From the jurors: “A remarkable debut that thinks through ideas of home and belonging and language. These are pieces that linger on memory and image.”
Also nominated in this category: Tenille K. Campbell (English River First Nation) for nedí nezų (Good Medicine) (Arsenal Pulp Press); Dallas Hunt (Wapsewsipi, Swan River First Nation) for Creeland (Nightwood); and Diana Hope Tegenkamp (Métis) for Girl running (Thistledown Press).
Undoing Hours tells stories of meeting family, of experiencing love and heartbreak, and of learning new ways to express and understand the world around her through nêhiyawêwin.
As a settler and urban nehiyaw who grew up disconnected from her father’s family and community, Boan turns to language as one way to challenge the impact of assimilation policies and colonization on her own being and the landscapes she inhabits. Exploring the nexus of language and power, the effects of which are both far-reaching and deeply intimate, these poems consider the ways language impacts the way we view and construct the world around us. Boan also explores what it means to be a white settler–nehiyaw woman actively building community and working to ground herself through language and relationships. Boan writes from a place of linguistic tension, tenderness and care, creating space to ask questions and to imagine intimate decolonial futures.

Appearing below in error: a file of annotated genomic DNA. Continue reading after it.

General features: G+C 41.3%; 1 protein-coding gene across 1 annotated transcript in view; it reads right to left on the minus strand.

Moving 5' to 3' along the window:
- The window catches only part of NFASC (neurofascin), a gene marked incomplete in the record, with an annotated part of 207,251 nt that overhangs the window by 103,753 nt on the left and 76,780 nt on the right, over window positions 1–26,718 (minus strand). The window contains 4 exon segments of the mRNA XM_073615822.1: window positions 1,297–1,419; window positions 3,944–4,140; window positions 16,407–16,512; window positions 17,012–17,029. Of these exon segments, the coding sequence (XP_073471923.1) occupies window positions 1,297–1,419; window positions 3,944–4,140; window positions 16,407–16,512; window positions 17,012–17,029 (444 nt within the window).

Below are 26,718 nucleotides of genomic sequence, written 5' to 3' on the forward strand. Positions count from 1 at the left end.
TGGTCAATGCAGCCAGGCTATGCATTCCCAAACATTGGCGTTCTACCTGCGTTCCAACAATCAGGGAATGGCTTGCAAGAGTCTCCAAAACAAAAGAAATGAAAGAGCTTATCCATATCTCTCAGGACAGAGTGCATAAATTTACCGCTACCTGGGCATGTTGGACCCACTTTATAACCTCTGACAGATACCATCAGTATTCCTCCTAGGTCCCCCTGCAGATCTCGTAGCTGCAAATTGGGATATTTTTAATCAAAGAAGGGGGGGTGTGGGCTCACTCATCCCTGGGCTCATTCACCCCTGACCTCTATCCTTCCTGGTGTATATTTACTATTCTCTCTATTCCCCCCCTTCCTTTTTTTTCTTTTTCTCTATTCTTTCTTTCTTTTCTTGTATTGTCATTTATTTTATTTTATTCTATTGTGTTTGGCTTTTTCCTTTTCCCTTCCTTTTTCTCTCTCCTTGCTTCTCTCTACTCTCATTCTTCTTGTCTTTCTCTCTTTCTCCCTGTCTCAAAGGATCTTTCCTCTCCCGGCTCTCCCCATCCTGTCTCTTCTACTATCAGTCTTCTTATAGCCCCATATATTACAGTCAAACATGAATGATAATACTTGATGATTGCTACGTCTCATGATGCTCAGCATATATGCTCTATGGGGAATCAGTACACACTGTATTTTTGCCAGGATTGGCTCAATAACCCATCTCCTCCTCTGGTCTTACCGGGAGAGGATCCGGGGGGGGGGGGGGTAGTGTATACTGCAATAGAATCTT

Selina Boan is a white settler–nehiyaw poet living on the traditional, unceded territories of xʷməθkʷəy̓əm (Musqueam), səl̓ílwətaɁɬ (Tsleil-Waututh), and sḵwx̱wú7mesh (Squamish) peoples. Her work has been published widely, including in The Best Canadian Poetry 2018 and 2020. She has received several honours for her work, including Room’s 2018 Emerging Writer Award and the 2017 National Magazine Award for Poetry. She is currently a poetry editor for Rahila’s Ghost Press and is a member of the Growing Room Collective.
The Indigenous Voices Awards aim to support Indigenous literary production in its diversity and complexity. The awards honour the sovereignty of Indigenous creative voices and reject cultural appropriation; to be eligible for the Indigenous Voices Awards, authors must be Indigenous and must make a declaration of Indigenous identity. The awards are intended to support Indigenous artistic communities and to resist the individualism of prize culture. As such, the IVA Board will endeavour to create opportunities for mentorship, professionalization, and creative collaboration among applicants, jurors, and other members of the Indigenous artistic community when possible.